Tsunami (2022) is a short film directed by Joel Shafer. The film stars Earl McWilliams and Franchesca Davis as its only cast members. This fifteen-minute film touches the topic of toxicity in marriages and lack of communication between married couples.
Raymond and Janine have been through hell and back. Due to a recent death in the family, the couple have yet to come to terms with this recent event. Both have always managed to weather the storm, however this particular storm may by the demise of their relationship.
The film’s main focus is on the sensitive topic of committing infidelity in marriages. Raymond and Janine were once in love, but now they aren’t. With time, both of them have started drifting further apart from their married relationship.
However, it isn’t until Janine gets to know about Raymond’s infidelity, that the storm breaks out.
A noticeable aspect of the film was its long-duration camera cuts. I noticed a few monologues which were acted out in one go without any breaks, something that is quite commendable.
Another thing which I liked was the direction of the film. The camera angles were not very stable, which gave a raw effect to the film. The camera shoots felt more real and candid due to this.
While I could sense something was brewing, the plot twist in the end was still a breath of fresh air for me. The ending scene added another layer to Janine’s character, and the audience will understand her emotions far better after watching till the end.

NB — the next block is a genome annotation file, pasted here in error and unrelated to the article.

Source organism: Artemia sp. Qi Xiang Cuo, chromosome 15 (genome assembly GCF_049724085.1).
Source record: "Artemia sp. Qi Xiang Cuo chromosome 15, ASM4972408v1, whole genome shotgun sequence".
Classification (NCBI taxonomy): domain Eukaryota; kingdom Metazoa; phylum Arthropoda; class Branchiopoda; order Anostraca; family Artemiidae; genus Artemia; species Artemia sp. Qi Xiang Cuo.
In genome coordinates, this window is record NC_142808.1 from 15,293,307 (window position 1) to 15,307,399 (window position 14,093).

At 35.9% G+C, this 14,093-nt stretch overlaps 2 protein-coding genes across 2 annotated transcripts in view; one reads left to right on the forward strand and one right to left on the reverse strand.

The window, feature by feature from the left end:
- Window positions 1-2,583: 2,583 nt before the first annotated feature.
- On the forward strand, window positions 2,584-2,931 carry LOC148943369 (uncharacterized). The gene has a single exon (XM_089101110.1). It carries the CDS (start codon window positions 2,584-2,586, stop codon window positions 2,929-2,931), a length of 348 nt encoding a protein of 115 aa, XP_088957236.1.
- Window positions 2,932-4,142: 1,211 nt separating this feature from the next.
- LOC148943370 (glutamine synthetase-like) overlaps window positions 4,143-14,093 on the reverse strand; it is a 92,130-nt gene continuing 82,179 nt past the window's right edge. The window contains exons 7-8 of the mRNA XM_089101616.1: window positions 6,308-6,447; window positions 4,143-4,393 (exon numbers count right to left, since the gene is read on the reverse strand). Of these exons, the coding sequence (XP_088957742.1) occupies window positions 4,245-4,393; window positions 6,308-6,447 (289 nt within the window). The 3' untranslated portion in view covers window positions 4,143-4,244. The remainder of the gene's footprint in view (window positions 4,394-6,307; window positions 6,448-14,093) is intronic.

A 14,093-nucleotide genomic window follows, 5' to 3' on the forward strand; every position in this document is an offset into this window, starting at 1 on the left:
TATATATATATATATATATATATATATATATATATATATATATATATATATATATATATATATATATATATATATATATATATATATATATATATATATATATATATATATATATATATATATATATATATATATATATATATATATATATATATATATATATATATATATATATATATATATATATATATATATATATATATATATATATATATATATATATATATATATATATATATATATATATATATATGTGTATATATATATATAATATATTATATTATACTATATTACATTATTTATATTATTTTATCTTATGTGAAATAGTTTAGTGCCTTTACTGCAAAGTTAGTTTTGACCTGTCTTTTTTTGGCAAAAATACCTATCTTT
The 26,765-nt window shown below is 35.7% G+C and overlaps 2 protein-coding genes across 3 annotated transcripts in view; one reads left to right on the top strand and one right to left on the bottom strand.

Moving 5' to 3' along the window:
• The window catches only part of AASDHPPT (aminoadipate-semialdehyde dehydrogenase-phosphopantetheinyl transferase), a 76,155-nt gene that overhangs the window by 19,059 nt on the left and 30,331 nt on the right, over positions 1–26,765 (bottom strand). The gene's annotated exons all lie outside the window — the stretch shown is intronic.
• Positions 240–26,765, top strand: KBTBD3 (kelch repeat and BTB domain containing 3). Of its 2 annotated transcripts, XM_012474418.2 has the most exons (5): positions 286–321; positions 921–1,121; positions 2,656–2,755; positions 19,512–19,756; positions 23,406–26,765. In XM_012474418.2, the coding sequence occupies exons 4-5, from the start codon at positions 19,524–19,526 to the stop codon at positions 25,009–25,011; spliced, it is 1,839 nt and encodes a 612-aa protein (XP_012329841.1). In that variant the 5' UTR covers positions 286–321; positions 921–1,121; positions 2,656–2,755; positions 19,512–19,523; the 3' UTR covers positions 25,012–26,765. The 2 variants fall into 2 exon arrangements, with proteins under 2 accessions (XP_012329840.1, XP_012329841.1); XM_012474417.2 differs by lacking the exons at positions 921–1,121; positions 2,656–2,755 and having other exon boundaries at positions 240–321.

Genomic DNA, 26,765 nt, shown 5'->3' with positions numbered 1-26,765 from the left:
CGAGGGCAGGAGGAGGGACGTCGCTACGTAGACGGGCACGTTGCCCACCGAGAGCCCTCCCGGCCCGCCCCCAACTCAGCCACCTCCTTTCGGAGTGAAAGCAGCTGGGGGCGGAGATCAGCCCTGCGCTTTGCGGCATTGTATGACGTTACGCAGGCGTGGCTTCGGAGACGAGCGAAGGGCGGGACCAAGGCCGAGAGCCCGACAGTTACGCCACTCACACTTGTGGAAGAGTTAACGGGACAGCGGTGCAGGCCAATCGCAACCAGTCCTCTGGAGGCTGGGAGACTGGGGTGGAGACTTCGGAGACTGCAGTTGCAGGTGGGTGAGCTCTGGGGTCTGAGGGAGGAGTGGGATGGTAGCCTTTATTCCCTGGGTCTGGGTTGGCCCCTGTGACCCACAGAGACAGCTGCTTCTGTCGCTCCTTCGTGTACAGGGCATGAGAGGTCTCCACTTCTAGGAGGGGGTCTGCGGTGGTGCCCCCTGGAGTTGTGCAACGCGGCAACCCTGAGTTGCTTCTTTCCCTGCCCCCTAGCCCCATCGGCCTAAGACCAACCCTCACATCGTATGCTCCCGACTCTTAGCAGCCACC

The ending scene with Janine holding her phone to her ear and a single drop of tear rolling out on her cheek was shot beautifully. It perfectly resembled ‘actions speak louder than words’, and one could feel Janine’s emotions through the screen.
While experimenting with the topic of infidelity in under fifteen minutes was a bold step, I feel that the plot lacked in various ways. It felt unoriginal and even slightly unconvincing that the couple conversed about such a serious topic in barely few minutes.
A major drawback of the film was its script. The dialogues felt repetitive and sometimes overly dramatic. It didn’t help that the delivery of these dialogues was also done in an unnatural manner. It contrasted the raw camera shots, and took away the focus from the plot.
While I don’t have any complaints with Earl McWilliams’ performance, I wasn’t particularly fond of the female lead and producer, Franchesca Davis’ acting. I felt that her delivery of dialogues lacked in various ways and her dead eyes didn’t convey the emotions properly.
Lastly, I didn’t like the erratic soundtrack that was added randomly in between scenes in order to give them a more dramatic feel. It felt quite distracting and unnecessary.
Tsunami was definitely not one of my favourite short films that I’ve watched this year. Even fifteen minutes of the film felt too long, and I got tired of the back-and-forth arguments of the couple, only to end in a dramatic reveal.
Directed By: Joel Shafer
Produced By: Franchesca Davis, Mike Weldon, Joel Shafer
Cast: Franchesca Davis, Earl McWilliams
- Acting - 4/104/10
- Cinematography/Visual Effects - 8.5/108.5/10
- Plot/Screenplay - 4/104/10
- Setting/Theme - 5/105/10
- Watchability - 3/103/10
- Rewatchability - 2/102/10
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